Many slip-and-fall victims will feel relieved that they “just” jammed their hands or fingers during their accident. However, many of these victims end up in the emergency room days later, only to find that their “minor” injuries may take weeks or even months to heal properly.
Injuries You May Suffer if You Landed on Your Hand After a Fall
Your hand contains over two dozen bones and many more ligaments, any one of which can be broken or torn as a result of bracing a fall. The most common fractures victims may suffer when landing on their outstretched hands include:
- Broken hand. There are many bones that make up the hand. The metacarpals run from your wrist to the base of the fingers, and can be broken at any point along the hand. Metacarpals are often broken in more than one place, and can result in pain when making a fist if the bones do not heal properly.
- Broken fingers. If your fingers absorbed most of the impact, you may have suffered tiny fractures in the bones of your fingers (called phalanges). Each of your fingers contains three separate bones (each thumb has two bones), and victims may suffer multiple fractures due to the stress, weight, and angle of the fall. A broken finger can cause significant loss of function even after it has healed. Your finger may be shorter after the break, point in a different direction, or be unable to bend after healing.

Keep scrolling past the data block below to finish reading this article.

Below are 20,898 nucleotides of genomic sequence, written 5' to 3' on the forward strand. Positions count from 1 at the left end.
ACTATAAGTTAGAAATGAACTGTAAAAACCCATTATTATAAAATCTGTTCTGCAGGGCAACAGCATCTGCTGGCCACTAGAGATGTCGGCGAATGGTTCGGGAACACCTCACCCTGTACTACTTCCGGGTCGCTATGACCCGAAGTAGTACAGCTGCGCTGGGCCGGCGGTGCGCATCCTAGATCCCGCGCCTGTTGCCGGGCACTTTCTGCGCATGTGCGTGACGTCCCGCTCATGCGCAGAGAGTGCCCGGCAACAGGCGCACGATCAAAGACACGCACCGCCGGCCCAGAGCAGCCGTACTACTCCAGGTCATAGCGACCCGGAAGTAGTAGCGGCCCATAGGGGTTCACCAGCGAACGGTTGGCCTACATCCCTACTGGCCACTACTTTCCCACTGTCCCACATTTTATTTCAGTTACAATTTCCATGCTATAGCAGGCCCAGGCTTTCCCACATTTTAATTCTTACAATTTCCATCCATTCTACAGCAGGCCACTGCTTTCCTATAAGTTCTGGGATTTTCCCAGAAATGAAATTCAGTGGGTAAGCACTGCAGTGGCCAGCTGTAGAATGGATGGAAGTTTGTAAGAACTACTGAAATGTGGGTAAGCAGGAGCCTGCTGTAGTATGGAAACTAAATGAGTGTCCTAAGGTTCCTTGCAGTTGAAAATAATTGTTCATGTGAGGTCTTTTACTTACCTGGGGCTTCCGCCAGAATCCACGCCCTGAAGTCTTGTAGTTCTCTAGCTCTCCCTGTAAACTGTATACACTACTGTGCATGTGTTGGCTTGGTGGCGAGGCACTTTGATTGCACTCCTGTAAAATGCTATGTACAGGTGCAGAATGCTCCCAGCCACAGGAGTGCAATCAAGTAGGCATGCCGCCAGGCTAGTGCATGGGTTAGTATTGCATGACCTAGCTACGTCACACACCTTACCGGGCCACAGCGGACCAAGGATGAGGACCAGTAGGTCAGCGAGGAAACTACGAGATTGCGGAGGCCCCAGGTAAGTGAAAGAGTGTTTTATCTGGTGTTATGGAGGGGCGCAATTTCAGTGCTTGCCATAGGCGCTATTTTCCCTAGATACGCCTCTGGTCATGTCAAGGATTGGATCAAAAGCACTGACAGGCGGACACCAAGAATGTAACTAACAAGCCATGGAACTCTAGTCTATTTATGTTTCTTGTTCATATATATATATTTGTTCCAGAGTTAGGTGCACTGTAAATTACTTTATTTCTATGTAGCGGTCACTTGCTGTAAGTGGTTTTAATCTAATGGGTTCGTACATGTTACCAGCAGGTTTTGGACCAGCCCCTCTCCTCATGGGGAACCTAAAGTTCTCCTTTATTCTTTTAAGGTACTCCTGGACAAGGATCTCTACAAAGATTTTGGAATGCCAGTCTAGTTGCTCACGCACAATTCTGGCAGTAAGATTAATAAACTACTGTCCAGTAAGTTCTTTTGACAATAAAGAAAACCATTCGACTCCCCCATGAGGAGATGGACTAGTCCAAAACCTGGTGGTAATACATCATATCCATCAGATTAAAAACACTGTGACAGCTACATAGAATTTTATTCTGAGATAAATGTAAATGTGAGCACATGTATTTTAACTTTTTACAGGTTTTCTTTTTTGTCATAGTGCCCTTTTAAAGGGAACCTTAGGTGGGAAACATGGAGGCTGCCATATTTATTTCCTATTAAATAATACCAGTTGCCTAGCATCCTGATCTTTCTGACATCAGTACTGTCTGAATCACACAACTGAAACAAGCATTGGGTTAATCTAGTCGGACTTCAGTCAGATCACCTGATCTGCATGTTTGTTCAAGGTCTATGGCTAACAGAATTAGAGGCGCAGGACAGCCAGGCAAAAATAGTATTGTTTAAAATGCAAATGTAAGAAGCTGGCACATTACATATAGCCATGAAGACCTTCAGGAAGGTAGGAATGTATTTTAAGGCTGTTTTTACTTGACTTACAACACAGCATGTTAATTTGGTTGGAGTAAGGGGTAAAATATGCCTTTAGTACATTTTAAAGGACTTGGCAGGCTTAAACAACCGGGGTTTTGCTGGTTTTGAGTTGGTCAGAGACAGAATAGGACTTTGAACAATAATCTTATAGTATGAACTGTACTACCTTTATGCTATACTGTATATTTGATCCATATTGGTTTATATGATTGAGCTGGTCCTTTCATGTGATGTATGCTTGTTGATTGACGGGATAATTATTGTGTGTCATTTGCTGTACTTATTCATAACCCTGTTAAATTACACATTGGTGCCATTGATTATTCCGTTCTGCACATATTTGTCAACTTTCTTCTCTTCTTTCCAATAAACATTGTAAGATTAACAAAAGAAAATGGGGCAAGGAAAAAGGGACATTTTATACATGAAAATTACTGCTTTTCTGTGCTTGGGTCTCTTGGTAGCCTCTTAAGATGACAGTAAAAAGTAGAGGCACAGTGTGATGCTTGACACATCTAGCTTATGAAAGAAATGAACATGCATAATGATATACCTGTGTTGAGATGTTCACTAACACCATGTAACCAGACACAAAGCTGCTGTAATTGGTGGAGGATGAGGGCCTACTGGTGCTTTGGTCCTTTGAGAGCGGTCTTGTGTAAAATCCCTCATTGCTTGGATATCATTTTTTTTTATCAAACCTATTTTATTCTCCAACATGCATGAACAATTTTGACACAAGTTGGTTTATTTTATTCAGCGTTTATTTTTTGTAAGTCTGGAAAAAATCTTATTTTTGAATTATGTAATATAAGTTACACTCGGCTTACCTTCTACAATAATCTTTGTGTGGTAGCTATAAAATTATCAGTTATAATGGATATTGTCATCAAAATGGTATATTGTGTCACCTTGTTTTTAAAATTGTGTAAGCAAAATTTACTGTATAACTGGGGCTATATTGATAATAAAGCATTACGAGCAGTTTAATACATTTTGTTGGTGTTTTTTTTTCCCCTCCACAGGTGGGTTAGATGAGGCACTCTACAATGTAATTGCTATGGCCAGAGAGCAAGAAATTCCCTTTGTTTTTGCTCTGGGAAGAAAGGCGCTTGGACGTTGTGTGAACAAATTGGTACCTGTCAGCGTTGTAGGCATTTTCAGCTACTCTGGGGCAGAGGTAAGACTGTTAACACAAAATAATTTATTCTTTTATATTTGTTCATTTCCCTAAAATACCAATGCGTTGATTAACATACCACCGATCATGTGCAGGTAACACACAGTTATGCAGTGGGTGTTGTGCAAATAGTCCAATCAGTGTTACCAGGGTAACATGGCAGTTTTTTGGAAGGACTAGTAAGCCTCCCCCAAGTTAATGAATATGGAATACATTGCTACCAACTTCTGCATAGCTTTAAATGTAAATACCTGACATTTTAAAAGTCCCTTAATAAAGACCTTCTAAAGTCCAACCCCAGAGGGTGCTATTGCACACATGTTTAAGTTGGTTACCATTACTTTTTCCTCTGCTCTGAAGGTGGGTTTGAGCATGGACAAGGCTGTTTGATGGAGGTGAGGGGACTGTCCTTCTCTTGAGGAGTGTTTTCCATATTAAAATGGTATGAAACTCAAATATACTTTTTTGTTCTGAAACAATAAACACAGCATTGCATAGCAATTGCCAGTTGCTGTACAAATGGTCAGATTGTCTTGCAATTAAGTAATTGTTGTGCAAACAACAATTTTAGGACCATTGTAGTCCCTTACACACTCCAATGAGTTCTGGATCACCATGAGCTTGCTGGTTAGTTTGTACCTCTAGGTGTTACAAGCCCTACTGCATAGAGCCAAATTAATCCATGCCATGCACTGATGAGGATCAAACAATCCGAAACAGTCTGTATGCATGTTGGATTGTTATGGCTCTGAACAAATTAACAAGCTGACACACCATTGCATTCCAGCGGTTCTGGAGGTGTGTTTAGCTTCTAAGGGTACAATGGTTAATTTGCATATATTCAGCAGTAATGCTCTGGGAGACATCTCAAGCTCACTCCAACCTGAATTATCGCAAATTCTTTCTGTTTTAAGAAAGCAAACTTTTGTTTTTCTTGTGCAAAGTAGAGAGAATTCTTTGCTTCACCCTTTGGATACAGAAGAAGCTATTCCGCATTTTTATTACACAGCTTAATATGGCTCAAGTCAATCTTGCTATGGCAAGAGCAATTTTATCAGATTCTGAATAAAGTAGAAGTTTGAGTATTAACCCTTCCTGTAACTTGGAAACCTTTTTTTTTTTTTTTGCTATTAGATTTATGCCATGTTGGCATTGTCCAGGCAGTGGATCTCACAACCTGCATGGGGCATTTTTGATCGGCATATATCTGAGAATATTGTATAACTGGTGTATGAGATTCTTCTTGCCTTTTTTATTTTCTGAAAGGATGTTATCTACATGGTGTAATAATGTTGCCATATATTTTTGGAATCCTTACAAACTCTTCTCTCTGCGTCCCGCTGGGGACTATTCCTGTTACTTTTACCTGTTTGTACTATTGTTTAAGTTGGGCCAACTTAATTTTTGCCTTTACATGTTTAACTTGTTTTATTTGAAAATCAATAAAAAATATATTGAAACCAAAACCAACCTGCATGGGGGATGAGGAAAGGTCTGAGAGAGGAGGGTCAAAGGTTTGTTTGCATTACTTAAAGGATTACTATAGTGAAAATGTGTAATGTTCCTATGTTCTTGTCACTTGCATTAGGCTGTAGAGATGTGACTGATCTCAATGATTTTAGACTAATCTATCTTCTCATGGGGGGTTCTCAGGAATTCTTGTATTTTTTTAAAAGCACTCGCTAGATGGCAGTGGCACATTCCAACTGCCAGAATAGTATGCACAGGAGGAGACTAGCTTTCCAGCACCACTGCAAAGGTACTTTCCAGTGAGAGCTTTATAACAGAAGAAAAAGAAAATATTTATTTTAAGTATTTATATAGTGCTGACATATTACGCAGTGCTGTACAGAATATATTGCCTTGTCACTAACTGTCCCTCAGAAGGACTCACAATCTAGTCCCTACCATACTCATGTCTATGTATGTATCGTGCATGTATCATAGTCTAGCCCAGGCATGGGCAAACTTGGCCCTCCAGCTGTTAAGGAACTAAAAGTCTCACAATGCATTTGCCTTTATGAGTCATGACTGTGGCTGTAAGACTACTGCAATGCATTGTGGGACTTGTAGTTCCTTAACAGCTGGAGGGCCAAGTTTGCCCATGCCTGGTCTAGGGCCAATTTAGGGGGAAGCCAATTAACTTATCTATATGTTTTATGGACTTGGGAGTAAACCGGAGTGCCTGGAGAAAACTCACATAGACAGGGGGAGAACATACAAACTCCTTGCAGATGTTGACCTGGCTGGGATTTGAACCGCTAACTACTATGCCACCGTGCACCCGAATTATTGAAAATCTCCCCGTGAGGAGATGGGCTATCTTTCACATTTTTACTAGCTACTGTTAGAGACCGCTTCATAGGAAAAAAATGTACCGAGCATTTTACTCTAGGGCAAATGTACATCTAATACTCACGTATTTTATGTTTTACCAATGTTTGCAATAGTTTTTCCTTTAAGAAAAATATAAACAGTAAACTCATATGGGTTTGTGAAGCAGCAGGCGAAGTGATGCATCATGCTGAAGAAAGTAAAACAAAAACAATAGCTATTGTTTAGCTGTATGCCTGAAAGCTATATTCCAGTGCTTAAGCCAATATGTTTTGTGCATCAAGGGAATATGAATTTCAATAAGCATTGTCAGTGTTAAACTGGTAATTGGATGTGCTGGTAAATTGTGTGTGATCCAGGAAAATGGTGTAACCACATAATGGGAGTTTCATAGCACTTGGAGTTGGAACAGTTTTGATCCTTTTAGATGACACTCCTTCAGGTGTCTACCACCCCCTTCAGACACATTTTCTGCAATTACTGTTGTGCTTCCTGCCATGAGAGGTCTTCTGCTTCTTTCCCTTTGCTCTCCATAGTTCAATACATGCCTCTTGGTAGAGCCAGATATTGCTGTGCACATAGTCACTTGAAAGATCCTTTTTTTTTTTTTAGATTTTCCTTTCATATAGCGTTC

- Broken wrist. If you fell directly on the palm of your hand, you may have suffered a fracture to the scaphoid bone. The scaphoid is the wrist bone at the base of the thumb, and is the point where the bones of the arm come together with the hand to form the wrist joint. In many cases, victims do not realize that their scaphoid bone has fractured in the fall; they may assume that they have sprained their wrists. However, a broken scaphoid will often cause the wrist to swell and become extremely painful in the days after the accident, at which point the victim may need surgery using screws to stabilize the bone as it heals.
Will You Need Hand Surgery After Your Fall?
Surgery for a broken hand depend on the extent of your injury. For minor breaks, a doctor may be able to realign the bones without surgery, and then brace the bones with a cast to allow them to heal straight. If your bones have been broken in several places, your doctor may use pins or screws to hold the bone together as it heals. In most cases, doctors will continue to x-ray your hand during the healing process to make sure the bones are maintaining their proper position as they knit back together.
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